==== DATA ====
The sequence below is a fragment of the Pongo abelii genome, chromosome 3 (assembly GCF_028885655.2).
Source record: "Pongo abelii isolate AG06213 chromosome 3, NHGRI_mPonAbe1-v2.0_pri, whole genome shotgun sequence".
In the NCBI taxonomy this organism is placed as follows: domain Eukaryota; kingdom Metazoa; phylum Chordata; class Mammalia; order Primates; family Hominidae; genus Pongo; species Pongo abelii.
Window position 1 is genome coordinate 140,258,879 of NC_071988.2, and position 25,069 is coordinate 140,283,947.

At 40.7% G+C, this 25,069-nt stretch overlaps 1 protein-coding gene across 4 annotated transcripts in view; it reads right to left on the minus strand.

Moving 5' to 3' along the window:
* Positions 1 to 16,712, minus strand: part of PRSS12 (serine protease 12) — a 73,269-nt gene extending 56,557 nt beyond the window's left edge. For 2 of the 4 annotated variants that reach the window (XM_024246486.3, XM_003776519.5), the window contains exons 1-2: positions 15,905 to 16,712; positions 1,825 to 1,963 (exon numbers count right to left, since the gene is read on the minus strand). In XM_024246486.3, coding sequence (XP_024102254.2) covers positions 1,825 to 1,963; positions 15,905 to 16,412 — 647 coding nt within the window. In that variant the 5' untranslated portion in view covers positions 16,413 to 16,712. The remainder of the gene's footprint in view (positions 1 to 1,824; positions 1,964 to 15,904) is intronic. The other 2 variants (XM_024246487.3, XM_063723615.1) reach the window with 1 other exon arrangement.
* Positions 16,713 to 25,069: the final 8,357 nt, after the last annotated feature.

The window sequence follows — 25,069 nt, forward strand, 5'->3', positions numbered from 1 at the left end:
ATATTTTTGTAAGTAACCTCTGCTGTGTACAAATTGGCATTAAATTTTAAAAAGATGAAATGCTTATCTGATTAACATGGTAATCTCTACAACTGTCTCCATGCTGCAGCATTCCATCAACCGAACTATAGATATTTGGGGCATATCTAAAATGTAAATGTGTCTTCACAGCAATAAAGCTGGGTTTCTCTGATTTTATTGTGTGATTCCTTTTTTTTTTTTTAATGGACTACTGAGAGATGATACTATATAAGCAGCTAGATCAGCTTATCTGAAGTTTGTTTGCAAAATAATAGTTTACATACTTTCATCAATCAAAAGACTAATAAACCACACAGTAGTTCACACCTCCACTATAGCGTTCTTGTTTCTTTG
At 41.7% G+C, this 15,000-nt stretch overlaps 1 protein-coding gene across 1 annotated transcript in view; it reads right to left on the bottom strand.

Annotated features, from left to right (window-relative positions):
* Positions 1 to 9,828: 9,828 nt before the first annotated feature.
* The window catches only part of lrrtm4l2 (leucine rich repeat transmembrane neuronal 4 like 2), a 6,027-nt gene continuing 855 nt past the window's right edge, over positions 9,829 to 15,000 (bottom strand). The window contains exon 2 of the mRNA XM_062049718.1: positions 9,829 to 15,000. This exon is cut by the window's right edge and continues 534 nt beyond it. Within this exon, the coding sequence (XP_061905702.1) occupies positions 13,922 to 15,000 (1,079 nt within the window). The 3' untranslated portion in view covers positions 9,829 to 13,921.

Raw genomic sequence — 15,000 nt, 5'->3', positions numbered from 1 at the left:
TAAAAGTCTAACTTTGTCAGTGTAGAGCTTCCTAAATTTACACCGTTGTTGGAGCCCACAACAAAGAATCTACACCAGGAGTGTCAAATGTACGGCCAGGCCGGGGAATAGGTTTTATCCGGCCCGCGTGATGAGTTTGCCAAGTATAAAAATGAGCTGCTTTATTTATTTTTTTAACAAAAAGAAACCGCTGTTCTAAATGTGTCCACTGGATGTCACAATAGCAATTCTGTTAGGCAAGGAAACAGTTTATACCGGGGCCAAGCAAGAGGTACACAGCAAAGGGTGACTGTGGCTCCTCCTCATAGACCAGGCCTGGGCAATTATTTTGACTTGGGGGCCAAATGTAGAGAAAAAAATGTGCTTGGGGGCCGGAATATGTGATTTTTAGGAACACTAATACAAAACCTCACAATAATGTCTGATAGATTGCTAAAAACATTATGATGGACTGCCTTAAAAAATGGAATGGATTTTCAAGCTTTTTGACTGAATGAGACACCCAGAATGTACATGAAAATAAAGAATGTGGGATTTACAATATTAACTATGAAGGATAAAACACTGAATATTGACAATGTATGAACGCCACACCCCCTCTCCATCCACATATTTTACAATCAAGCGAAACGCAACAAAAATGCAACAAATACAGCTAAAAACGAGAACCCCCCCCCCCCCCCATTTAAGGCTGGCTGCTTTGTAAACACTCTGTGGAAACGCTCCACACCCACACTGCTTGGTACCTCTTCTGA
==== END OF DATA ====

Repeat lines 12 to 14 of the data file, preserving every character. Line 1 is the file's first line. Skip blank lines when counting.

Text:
Annotated features, from left to right (window-relative positions):
* Positions 1 to 9,828: 9,828 nt before the first annotated feature.
* The window catches only part of lrrtm4l2 (leucine rich repeat transmembrane neuronal 4 like 2), a 6,027-nt gene continuing 855 nt past the window's right edge, over positions 9,829 to 15,000 (bottom strand). The window contains exon 2 of the mRNA XM_062049718.1: positions 9,829 to 15,000. This exon is cut by the window's right edge and continues 534 nt beyond it. Within this exon, the coding sequence (XP_061905702.1) occupies positions 13,922 to 15,000 (1,079 nt within the window). The 3' untranslated portion in view covers positions 9,829 to 13,921.